for the first sowing of the year must be
moderate, and earthed about sixteen
inches deep ; two or three linings of hot
dung, as the heat decreases, will be suf-
ficient to bring them to a state fit for
use. These are the first in production,
but are closely followed by those that
have withstood the winter. The tempe-
rature must never exceed 73, nor fall
lower than 55. They need not be
thinned to more than three inches apart.
At the close of October, or early in No-
vember, as soon as the leaves change
colour, the main crop may be dug up,
and laid in alternate layers with sand,
in a dry outhouse, previously to doing
which the tops and any adhering earth
must be removed. A dry day should
always be chosen for taking them up.
To obtain Seed. Leave some where
raised; but if this is impracticable, some
of the finest roots should be selected, and
their tops not cut so close as those for
storing. These likewise must be placed
in sand until February or March, then
to be planted out two feet asunder in a
stiff loamy soil. Those left where grown,
or those planted at the close of autumn,
[ 202 ]
must, during frosts, have the protection
of litter to be removed, however,, during
mild weather. As the seed ripens in
August, which is known by its turning
brown, each umbel should be cut; other-
wise, much of the seed is often lost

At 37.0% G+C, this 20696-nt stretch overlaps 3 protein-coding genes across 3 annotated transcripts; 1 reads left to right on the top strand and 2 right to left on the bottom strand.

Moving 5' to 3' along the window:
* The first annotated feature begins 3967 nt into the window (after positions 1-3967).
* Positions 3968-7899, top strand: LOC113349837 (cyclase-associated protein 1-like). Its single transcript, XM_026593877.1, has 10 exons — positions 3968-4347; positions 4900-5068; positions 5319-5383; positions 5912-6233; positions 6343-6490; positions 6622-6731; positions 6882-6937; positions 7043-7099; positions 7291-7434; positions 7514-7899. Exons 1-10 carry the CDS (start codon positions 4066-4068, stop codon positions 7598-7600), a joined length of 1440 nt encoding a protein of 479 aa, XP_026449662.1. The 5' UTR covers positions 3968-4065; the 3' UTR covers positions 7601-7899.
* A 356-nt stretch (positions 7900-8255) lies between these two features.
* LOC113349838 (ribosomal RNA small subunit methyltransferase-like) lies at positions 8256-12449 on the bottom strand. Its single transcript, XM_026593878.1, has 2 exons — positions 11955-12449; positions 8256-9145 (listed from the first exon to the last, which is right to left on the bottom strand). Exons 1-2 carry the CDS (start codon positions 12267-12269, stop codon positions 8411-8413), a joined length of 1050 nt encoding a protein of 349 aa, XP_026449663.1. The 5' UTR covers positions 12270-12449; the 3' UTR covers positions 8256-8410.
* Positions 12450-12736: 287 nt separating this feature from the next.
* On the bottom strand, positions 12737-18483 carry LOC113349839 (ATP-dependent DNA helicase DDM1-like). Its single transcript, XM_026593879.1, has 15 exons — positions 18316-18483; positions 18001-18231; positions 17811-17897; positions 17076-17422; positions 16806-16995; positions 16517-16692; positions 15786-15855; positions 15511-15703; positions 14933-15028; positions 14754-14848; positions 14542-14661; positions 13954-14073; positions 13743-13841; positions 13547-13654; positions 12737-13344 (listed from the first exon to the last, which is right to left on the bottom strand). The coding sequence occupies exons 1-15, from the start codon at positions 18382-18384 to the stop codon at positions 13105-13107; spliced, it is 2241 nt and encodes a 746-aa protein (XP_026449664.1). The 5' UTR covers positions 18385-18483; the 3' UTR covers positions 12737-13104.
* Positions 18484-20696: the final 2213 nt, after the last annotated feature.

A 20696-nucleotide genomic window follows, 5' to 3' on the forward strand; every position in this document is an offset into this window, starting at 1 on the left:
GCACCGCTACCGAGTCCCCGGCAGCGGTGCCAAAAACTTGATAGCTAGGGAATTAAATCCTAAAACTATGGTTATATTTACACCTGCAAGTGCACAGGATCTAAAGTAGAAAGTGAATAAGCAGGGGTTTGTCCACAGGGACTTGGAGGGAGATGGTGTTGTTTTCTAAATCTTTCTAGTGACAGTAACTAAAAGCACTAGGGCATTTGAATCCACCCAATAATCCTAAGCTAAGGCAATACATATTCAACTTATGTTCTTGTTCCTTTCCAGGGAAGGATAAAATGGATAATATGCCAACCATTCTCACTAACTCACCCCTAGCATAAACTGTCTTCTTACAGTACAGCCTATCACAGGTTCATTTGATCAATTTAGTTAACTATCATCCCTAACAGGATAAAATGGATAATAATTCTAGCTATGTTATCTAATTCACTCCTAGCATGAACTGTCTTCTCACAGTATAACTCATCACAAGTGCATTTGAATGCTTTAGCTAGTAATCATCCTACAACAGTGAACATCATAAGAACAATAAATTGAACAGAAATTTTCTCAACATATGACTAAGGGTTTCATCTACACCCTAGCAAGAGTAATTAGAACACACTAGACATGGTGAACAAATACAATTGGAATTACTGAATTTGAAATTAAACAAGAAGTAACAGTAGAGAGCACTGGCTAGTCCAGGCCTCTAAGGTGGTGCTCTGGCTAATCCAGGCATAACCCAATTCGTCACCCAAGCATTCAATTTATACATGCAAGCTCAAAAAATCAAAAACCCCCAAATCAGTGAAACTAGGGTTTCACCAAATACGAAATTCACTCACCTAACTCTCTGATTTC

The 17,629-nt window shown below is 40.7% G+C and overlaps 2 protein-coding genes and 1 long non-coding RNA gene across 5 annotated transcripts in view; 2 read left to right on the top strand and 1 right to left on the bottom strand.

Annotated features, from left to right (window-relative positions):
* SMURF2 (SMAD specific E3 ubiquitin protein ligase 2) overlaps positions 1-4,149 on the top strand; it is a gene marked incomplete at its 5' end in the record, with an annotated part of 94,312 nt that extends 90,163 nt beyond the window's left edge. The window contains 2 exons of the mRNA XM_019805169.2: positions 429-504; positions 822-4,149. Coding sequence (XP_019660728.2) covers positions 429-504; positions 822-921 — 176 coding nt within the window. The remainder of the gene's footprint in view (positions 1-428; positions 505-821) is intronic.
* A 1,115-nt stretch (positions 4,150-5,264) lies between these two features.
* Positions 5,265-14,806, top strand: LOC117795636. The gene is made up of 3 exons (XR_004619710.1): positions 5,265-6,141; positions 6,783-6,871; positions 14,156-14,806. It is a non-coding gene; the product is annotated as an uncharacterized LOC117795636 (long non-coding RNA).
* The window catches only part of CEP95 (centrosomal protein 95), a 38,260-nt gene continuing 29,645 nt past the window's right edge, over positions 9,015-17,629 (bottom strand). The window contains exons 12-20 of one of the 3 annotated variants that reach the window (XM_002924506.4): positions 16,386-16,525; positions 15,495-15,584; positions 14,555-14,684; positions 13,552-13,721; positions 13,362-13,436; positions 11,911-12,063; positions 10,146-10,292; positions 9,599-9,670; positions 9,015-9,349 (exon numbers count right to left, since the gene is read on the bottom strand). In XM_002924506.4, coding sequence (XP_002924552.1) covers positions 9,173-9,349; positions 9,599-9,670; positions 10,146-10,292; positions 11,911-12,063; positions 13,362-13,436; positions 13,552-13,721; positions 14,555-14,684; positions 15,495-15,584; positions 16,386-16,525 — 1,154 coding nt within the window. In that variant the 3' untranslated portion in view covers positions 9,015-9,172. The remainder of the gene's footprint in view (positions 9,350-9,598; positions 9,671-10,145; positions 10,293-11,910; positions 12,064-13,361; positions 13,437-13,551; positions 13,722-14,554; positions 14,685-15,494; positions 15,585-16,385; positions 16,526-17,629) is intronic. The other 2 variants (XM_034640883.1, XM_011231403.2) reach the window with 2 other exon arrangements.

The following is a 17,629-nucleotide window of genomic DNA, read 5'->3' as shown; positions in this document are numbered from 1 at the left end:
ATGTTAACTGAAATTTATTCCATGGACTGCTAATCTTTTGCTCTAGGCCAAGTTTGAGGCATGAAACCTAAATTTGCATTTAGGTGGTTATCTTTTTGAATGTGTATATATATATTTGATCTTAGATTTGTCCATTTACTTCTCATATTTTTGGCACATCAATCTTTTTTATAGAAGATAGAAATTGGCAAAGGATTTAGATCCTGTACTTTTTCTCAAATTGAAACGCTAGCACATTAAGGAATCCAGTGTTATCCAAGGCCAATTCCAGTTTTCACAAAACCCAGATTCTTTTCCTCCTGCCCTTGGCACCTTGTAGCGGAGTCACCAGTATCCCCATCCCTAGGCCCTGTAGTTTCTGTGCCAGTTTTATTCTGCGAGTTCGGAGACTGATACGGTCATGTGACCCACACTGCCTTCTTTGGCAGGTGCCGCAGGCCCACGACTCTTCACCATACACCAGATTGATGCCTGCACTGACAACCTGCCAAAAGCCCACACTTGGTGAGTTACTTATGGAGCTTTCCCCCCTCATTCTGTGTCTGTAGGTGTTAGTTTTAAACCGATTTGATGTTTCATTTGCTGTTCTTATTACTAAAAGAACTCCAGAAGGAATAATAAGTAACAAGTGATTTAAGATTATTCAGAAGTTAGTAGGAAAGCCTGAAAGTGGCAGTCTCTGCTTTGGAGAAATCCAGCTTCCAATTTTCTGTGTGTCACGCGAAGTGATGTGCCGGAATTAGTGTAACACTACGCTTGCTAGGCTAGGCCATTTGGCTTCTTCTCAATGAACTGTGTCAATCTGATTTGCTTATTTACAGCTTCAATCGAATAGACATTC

during stormy weather. It must be
thoroughly dried by exposure to the sun
and air, before it is rubbed out for stor-
ing. For sowing, the seed should always
be of the previous year's growth; if it is
more than two years old it will not vege-
tate at all.
Insects. The carrot is liable to the
attacks of the wireworm (see Elater),
as well as of those next mentioned.
CARROT MAGGOT. Psila rosce. The
parent fly is dark, with a metallic green
lustre, and rather hairy ; head, reddish
yellow; legs, yellow; wings, very trans-
parent. Very much resembles the A.n-
thomyia. The grub or maggot is cylin-
drical and yellow ; it eats holes in the
main root of the carrot. This under-
ground enemy of the carrot is said to be
banished by mixing spirits of tar with
sand until saturated, and applying it to
the soil previously to digging, at the rate
of about one gallon to sixty square
yards, but we find trenching and manur-
ing, as we have directed, a sufficient
CARROT MOTH. See Tinea.
CA'RTHAMUS. (From quartom, to
paint, in the Arabic ; referring to the
flowers yielding a fine colour. Nat. ord.,
a section of Composites [Asteraceoe].
Linn., \$-Syngenesia,, \-JEqualis). Hardy
annuals. Seeds, sown in April where
they are to grow, or in a slight hotbed
in March, and then planted out; com-
C. oxyaca'ntha (sharp-spined). 2. Yellow.